The British edition of TBI has already moved from monthly publication to weekly, with a weekly circulation of 136,000 copies, and has an estimated weekly readership of 640,000, based on copies being shared around. So far, TBI has helped as many as 10,000 homeless people turn their lives around, becoming a leader in social enterprise in the UK.

Going offline

The chief executive and editor-in-chief of the Taiwan edition of TBI, Fines Lee, got his start in the world of the Internet.

Now 41 years old, Lee graduated with a degree in physics from Tung Hai University, and in 1997 he became a founding staff member at Taiwanese website Kimo (which has since been purchased by Yahoo!), working on Kimo News and user interface design.

Later he moved on to the then-embryonic GigaMedia, before leaving and once again proving to have an eye for a trend and business opportunity by founding auction site Downput, which would later become Roodo Market. In 2004, when Kimo Auctions began asking sellers to pay a listing fee, unsatisfied users made the move to Roodo, helping it rocket to the top of the pile.

Riding this new wave of popularity, Roodo transformed to become a primarily blogging-focused site. In 2008, Lee also established Roodo Magz, working with a couple of dozen professionals living abroad to publish articles on lifestyle, culture, art, design, and other global hot topics, complete with in-depth criticism.

Earning praise for its graphic design and in-depth content, Roodo Magz also went on to win the Click Awards, the most respected awards in the Chinese-language online world.

In 2009, one of his friends asked Lee if he would be interested in branching out into the print media. At roughly the same time he happened to hear about the history and model of TBI in the UK, and he was intrigued. Lee decided to start out in the same vein, going from an old hand at the Internet to a newbie in the publishing world at a time when the print media were under threat.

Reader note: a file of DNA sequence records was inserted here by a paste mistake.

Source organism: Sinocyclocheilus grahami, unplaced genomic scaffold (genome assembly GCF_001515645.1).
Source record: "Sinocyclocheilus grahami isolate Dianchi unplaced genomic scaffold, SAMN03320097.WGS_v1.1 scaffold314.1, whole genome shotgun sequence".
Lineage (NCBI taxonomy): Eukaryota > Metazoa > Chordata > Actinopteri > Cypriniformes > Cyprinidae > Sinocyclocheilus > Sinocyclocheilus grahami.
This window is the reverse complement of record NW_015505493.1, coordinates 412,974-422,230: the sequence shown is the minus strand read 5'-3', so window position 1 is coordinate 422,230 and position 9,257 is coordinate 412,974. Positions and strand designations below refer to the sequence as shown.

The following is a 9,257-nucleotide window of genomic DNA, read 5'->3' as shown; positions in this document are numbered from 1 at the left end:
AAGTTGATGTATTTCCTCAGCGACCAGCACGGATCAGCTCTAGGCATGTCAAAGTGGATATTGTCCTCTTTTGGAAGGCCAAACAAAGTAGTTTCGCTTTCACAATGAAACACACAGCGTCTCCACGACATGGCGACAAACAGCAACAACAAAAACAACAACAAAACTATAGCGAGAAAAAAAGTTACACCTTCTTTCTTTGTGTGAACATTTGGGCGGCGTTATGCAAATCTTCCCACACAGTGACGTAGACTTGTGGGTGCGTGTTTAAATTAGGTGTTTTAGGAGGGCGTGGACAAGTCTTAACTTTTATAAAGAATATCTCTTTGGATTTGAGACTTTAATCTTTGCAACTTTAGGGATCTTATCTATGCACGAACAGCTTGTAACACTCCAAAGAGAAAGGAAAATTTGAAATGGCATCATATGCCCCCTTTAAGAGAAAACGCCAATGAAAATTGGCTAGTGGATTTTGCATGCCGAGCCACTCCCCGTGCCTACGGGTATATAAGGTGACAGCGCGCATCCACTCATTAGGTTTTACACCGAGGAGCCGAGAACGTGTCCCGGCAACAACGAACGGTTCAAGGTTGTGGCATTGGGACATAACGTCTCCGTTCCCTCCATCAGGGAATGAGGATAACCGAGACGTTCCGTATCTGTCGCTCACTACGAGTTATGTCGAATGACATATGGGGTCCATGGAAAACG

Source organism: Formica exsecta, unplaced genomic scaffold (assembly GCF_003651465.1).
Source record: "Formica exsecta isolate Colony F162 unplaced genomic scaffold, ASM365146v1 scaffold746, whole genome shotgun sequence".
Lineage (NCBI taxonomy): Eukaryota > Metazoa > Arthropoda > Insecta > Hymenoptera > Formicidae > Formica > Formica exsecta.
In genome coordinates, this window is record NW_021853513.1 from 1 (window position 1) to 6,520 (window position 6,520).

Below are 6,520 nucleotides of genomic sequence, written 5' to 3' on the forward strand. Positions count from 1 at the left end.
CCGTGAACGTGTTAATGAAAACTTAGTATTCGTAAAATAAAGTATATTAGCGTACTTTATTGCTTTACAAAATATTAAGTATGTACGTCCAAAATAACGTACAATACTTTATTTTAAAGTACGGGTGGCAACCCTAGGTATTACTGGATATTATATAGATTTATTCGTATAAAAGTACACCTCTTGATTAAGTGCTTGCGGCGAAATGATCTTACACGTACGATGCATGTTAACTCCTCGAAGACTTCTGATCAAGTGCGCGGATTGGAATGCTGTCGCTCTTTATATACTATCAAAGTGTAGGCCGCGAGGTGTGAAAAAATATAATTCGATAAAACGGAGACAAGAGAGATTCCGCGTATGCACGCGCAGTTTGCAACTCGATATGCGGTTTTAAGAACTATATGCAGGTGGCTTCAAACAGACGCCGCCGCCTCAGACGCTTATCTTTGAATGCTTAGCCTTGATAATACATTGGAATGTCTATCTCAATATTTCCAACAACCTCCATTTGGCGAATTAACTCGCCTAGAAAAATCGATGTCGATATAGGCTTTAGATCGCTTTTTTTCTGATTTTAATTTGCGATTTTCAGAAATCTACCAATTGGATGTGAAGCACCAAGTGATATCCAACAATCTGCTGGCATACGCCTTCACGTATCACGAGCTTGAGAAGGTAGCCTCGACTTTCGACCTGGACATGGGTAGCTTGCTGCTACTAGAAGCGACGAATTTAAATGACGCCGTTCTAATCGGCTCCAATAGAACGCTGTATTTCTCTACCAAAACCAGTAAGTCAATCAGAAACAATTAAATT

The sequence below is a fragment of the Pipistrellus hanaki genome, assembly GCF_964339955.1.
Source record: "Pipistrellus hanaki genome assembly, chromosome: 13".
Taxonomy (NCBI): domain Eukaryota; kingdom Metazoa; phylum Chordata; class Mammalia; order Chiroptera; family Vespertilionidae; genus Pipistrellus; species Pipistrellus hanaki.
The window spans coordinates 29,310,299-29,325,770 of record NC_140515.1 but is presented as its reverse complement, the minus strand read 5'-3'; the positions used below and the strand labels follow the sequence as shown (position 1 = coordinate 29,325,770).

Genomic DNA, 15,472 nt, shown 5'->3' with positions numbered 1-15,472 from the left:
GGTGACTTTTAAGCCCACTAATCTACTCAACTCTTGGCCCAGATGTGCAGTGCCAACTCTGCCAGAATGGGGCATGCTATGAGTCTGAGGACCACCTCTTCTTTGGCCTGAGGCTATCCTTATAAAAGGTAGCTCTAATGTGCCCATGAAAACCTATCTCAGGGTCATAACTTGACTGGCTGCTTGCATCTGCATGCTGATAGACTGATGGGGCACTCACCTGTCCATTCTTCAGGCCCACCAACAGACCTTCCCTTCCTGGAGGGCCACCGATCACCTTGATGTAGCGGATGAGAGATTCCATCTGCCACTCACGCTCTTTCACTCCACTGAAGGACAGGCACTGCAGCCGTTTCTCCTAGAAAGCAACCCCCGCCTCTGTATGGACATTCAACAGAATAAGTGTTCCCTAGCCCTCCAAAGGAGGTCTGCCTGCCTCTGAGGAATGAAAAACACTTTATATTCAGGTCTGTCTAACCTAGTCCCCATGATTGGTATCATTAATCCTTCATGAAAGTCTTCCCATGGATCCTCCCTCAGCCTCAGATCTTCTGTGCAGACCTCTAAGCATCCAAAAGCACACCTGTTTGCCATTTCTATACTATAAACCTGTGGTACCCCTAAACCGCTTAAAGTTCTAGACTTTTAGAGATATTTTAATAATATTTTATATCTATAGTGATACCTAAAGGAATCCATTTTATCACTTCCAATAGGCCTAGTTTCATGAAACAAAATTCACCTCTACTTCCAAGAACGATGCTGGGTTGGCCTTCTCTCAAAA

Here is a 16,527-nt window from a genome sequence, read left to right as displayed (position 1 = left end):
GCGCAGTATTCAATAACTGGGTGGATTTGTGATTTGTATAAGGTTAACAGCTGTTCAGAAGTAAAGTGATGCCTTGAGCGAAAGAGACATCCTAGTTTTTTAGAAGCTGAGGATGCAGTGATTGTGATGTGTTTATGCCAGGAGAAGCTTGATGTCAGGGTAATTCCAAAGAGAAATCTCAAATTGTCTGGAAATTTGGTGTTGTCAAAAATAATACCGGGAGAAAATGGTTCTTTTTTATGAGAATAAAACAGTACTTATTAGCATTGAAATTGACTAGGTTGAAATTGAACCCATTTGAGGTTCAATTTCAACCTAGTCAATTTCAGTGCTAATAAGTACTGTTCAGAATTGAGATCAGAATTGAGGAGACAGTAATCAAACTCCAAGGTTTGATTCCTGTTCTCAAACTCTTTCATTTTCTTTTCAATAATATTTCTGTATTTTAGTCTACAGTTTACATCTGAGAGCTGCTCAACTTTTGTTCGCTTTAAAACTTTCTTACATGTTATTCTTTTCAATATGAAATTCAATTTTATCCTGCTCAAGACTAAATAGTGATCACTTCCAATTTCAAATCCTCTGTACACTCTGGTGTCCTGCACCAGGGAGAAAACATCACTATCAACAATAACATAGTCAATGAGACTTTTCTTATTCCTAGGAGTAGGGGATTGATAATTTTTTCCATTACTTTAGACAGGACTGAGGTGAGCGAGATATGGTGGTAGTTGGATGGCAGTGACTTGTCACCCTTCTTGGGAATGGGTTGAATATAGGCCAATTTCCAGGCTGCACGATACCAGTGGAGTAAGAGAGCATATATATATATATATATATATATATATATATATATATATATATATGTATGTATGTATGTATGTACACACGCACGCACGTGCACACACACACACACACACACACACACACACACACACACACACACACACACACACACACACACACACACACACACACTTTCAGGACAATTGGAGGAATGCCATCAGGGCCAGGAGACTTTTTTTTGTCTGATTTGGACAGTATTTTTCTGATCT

Lee flew to London in November 2009 to visit TBI's head office and meet with John Bird, bringing with him information on homelessness in Taiwan, Taiwan's available social welfare resources, and Taiwan's public transportation systems, as well as a plan for the kind of content he hoped to publish. Tapping his personal network, he was even able to get famous graphic designer Aaron Nieh to draft six possible covers for the first issue.

Impressed by Lee's preparedness and professionalism, Bird happily gave him the go-ahead, asking Lee to get started as soon as he could. Bird even waived the licensing fee, but also said he could only offer his experience, not any kind of financial or manpower assistance.

After getting back to Taiwan, Lee immediately set about getting TBI Taiwan going, raising NT$2 million from friends and family to cover start-up costs.

A unique sales approach

In his initial efforts to find vendors, Lee visited organizations that work with the homeless, including the Spring of Living Water in Wan-hua, Grace Home, and Ze-nan Homeless Social Welfare Foundation, holding seminars there to introduce the magazine and its business model. Those that were interested in following up could go on to seminars on sales methods and practical training sessions, then head out to sell magazines on a trial basis.